The plots of both books turn on love, romantic or familial. In Mislaid, Mireille the blonde becomes “Karen Brown” through that most Victorian of MacGuffins, the stolen birth certificate, and the story’s final twists are left unexplained. And the mysterious “device” that Stephen is researching in The Wallcreeper never becomes a factor in the plot. Instead, much of the tension is emotional. Mislaid is all about family values, albeit liberal ones – the only couple excluded from the happy ending refuse to welcome the reworking of the relationship grid.

Zink’s fiction has been called satire but it doesn’t rely on the genre’s conventions of exaggeration or cruelty, just a sharp eye for irony. She has used the word “earnestness” to describe Franzen’s novels. There’s an earnestness at the heart of her work, too. Mislaid is a lot of fun and you’ll exit the book feeling that the world is smarter, brisker and brighter than before – but The Wallcreeper’s strange, nebulous weightiness, both personal and political, make her first novel a work of bizarre brilliance. 

This article first appeared in the 01 July 2015 issue of the New Statesman, Crisis Europe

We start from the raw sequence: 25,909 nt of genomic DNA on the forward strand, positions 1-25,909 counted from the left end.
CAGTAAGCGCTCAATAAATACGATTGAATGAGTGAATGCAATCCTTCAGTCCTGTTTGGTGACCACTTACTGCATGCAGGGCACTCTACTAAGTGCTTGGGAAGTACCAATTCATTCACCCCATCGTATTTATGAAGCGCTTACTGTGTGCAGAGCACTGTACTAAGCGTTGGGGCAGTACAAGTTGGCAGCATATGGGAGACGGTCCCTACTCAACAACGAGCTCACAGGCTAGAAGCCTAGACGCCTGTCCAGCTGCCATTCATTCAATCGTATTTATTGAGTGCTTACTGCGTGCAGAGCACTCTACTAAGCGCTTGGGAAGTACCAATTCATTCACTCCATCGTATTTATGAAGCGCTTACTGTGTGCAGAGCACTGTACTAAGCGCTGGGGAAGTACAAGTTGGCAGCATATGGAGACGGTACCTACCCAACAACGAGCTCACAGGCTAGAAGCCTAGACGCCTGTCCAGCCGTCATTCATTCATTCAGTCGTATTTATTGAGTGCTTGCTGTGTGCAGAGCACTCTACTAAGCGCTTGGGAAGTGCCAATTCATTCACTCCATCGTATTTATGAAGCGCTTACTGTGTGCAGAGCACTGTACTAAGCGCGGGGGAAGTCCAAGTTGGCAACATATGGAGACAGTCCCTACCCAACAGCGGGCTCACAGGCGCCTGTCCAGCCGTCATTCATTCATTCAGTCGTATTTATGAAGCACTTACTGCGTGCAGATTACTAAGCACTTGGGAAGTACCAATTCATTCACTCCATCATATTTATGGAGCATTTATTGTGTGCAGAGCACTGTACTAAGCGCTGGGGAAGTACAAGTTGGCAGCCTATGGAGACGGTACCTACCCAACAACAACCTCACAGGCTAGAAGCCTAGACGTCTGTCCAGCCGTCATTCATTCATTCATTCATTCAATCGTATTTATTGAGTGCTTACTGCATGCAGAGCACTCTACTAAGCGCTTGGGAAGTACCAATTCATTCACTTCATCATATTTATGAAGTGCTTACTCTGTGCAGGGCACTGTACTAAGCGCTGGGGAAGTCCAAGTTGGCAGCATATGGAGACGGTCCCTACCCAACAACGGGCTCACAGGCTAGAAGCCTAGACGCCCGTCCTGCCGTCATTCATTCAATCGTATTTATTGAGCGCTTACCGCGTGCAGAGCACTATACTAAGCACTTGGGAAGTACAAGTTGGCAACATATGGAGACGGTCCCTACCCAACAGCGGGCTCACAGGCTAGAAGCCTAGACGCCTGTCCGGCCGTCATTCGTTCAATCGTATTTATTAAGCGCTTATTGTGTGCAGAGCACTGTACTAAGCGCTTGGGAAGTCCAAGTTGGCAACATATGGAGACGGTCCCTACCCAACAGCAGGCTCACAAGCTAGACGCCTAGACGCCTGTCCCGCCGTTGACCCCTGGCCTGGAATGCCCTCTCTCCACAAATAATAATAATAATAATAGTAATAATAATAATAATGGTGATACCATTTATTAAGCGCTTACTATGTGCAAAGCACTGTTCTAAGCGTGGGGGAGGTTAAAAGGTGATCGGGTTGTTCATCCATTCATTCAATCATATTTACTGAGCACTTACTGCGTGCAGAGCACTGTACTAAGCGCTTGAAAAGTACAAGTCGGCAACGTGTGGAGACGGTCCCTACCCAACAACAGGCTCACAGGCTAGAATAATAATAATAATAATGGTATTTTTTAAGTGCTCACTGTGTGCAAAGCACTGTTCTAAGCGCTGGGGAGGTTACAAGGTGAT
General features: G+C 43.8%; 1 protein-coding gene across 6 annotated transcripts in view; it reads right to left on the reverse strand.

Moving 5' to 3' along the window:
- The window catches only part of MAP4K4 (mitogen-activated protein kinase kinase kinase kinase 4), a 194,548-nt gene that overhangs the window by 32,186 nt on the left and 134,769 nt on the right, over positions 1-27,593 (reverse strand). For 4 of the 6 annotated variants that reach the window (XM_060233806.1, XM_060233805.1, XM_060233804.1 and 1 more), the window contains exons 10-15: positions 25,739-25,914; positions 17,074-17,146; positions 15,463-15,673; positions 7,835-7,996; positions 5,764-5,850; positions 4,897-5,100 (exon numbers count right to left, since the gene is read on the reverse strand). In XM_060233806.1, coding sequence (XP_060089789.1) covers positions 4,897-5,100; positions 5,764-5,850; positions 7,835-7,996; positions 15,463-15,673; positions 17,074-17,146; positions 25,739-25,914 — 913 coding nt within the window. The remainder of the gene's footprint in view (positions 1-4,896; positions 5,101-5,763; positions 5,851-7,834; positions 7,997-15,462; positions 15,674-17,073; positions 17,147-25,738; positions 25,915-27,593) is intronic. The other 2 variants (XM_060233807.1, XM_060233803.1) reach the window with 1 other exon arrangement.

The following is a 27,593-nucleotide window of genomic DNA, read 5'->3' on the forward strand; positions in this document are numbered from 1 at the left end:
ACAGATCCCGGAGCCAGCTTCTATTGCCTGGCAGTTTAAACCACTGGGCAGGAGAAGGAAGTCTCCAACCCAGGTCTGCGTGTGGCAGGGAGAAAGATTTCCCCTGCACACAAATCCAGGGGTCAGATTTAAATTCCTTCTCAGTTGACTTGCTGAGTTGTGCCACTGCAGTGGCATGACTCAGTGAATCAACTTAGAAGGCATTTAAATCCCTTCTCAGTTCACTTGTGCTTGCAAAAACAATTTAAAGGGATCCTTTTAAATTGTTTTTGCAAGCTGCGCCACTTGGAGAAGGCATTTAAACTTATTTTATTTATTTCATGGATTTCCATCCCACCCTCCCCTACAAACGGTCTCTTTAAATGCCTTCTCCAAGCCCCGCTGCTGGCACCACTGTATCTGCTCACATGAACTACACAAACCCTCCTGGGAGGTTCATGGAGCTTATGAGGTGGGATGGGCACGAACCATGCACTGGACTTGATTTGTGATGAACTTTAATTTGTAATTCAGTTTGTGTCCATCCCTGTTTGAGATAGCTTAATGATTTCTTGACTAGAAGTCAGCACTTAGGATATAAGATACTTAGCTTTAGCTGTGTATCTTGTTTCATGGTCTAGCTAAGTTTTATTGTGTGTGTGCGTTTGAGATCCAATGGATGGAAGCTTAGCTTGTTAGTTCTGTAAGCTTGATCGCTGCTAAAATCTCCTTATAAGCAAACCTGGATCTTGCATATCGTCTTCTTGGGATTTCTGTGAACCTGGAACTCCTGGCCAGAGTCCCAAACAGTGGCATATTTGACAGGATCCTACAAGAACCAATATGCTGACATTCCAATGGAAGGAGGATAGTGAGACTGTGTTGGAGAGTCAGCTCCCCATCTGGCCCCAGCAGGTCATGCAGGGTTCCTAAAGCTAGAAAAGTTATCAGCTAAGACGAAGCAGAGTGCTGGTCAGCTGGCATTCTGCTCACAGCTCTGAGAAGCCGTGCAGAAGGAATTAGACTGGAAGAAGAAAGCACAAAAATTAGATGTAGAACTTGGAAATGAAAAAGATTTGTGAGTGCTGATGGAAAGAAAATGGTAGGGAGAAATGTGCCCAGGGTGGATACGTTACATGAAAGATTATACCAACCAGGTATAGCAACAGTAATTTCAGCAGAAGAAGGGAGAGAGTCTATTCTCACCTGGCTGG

BBC
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Would the BBC's Nazi drama SS-GB have felt half so resonant a year ago?

This alternate history is freighted with meaning now we're facing the wurst-case scenario. 

Would SS-GB have felt half so resonant a year ago? Though the clever-after-the-fact Nostradamus types out there might disagree, I can’t believe that it would. When it comes to the Second World War, after all, the present has helpfully stepped in where memory is just beginning to leave off. The EU, in the process of fragmenting, is now more than ever powerless to act in the matter of rogue states, even among its own membership. In case you hadn’t noticed, Hungary, for instance, is already operating as a kind of proto-fascist state, led by Viktor Orbán, a man whom Jean-Claude Juncker, the president of the European Commission, jokingly likes to call “the dictator” – and where it goes, doubtless others will soon follow.